According to the The International Energy Association, “Heat pumps, powered by low-emissions electricity, are the central technology in the global transition to secure and sustainable heating.” Why? As rooftop solar panels, community solar, and utility-scale renewable energy expand, the incredible efficiency of heat pumps will free us from fossil fuels and help propel the way to zero carbon.

Heat pumps have been around for decades in the form of air conditioners and refrigerators, so the technology is mature and already cost competitive. The Inflation Reduction Act will bring tax credits, 30% off the cost of installation, bringing the technology within reach of even more families and property owners.

And best of all, heat pumps provide better comfort, using a more constant flow of heat compared to the on/off blast of a 3000° natural gas furnace. Heat pumps run smoothly, without temperature swings, and they filter and move more air through the house.

Whole house heat pumps

Similar to a furnace or central AC system, whole house heat pumps pump heat throughout your home via ductwork. For homes with existing ducts, this can be an easy change out of a fossil fuel –burning furnace for a heat pump.

The ducted, whole house heat pumps come in constant speed and variable speed. Constant speed heat pumps (also called single– or dual-stage heat pumps) run at only one or two speeds. They either run at full blast or they’re off, nothing. These often feature a lower upfront cost, but higher operational costs. And they usually require some type of backup (electric-resistance or gas) heating system, because they will struggle to work efficiently below 20° or 30°F. You’ll recognize a constant speed heat pump by the fan on the top of the outdoor unit, looking like a classic air conditioner box.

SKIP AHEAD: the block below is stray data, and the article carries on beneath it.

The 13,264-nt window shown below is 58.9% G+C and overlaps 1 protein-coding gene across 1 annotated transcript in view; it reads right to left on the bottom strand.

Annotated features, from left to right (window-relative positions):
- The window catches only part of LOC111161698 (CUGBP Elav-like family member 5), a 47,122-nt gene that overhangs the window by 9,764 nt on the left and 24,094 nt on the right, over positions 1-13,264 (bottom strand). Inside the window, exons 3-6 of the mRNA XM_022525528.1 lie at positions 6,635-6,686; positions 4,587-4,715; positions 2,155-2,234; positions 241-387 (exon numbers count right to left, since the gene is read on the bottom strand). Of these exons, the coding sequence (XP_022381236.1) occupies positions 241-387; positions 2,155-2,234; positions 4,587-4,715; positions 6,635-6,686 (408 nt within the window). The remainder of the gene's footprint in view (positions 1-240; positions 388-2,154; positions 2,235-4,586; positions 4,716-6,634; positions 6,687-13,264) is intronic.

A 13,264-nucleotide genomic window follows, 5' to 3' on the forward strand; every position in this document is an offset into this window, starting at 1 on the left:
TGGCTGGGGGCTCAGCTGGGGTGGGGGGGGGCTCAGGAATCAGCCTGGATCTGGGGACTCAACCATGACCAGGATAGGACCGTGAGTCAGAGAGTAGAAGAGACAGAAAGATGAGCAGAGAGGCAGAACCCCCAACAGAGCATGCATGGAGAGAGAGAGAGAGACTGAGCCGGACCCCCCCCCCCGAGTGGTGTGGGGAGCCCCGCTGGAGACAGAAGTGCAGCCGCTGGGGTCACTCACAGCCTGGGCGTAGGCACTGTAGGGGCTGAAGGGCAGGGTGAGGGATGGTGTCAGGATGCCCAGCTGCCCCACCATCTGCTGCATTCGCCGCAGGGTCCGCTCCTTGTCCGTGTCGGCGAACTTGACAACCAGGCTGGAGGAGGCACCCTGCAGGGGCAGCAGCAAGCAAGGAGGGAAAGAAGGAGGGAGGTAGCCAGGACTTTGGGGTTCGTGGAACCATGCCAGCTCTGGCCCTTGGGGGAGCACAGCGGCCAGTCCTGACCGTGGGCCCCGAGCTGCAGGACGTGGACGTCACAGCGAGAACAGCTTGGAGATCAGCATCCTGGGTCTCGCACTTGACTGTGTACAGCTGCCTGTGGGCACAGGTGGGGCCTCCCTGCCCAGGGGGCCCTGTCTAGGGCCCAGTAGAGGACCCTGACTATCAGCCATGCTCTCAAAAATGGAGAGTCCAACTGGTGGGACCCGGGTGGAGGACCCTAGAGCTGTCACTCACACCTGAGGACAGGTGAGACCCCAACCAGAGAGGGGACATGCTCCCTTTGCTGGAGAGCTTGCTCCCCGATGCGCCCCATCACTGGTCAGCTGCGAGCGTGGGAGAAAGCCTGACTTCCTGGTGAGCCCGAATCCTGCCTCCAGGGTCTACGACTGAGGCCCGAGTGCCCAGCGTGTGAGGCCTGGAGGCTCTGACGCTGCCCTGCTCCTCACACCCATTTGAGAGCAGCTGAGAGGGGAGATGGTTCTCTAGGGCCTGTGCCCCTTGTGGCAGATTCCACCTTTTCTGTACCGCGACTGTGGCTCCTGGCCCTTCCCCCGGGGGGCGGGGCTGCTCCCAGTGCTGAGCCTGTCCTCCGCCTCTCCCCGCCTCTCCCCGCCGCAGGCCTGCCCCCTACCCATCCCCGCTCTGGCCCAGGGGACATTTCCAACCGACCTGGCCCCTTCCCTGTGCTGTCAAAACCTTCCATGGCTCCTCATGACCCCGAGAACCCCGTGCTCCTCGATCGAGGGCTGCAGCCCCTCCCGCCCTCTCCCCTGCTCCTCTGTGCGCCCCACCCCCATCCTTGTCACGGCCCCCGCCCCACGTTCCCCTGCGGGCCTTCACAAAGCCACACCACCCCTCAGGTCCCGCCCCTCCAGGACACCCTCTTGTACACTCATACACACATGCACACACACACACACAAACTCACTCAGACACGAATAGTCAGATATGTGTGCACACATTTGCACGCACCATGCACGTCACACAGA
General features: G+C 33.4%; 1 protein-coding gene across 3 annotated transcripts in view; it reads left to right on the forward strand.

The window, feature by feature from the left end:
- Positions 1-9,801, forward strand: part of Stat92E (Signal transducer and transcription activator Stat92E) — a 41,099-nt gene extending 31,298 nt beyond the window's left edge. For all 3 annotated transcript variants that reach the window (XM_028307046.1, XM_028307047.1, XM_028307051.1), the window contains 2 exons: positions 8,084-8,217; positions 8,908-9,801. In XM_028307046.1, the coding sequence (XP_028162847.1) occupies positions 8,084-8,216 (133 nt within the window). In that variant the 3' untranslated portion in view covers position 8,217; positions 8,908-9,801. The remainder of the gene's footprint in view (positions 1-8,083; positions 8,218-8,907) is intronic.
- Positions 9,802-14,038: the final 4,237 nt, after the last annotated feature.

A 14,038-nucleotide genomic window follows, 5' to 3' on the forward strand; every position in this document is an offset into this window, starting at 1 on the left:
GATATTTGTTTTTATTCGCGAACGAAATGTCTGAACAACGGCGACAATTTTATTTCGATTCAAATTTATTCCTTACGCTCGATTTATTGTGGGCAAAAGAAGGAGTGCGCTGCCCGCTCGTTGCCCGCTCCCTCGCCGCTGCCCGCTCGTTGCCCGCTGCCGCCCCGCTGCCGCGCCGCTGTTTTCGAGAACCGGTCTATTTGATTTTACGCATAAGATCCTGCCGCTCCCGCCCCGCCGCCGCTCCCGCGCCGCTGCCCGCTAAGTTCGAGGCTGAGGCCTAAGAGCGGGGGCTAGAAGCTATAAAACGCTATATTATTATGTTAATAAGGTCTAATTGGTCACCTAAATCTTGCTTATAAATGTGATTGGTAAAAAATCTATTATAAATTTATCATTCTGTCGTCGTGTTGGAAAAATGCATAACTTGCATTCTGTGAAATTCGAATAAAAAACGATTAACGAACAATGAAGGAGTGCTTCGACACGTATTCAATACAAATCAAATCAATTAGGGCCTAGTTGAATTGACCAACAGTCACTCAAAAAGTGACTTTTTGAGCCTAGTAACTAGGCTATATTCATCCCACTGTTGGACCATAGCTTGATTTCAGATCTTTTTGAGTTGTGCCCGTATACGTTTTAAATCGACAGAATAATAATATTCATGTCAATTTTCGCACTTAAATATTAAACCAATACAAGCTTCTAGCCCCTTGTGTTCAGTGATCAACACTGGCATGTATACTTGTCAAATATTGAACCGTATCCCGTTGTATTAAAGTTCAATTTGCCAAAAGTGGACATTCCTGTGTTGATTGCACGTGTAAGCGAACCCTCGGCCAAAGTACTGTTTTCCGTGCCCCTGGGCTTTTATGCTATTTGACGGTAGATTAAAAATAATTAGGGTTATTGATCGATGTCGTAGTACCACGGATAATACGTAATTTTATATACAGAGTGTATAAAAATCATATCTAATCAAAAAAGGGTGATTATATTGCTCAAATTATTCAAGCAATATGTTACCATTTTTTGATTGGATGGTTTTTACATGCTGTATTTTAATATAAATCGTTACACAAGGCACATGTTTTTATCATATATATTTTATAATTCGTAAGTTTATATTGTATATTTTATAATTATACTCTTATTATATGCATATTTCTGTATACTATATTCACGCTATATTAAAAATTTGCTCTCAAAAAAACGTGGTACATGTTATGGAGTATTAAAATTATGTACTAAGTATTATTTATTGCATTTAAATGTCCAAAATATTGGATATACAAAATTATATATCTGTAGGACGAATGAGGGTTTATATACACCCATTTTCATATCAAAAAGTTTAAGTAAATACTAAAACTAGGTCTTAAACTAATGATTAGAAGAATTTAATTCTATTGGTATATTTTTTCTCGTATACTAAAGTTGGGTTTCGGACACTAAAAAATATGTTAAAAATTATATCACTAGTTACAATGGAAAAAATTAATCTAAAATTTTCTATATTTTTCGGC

Variable speed heat pumps run at different speeds, modulating up and down to maintain the target temperature. They run a lot, but at lower energy levels and are overall more efficient. They will cost more upfront, but many work well in much colder temperatures. Thus, all cold climate heat pumps run at variable speeds.

Compared to the on/off blast of constant speed heat pumps, variable speed models run more quietly at lower speeds. You’ll see a more vertical looking outdoor unit with a fan on the side rather than the top. Variable speed units can be used with both ductless and ducted heat pump systems.

In 2021, we replaced an ancient gas furnace on one side of a Cleveland, OH, duplex. This whole-house, variable-speed heat pump provides heating and cooling under highly variable weather conditions. Because it’s used for short-term rentals, we keep it at a comfortable 72° all year. This all-electric arrangement on this side of the duplex costs far less to operate than the gas side.

Ductless heat pumps

As their name implies, ductless heat pumps don’t use ducts to distribute heat. Instead, they rely on indoor units (aka “heads”) installed in the wall, linking directly to an individual outdoor condenser; similar to a window or wall air-conditioning unit. This means that no conditioned air is escaping through leaky ducts, nor are ducts exposed to sunlight or unconditioned space. So ductless installations are most efficient.

Ductless heat pumps are logical for any space without ductwork. And they offer efficiency, economic, and environmental advantages over a central ducted heating system. All DHPs use variable speed technology. One downside is that you need to install a head on an exterior wall wherever you want heat; or provide backup electric-resistance heaters for rooms that don’t (or can’t) have a head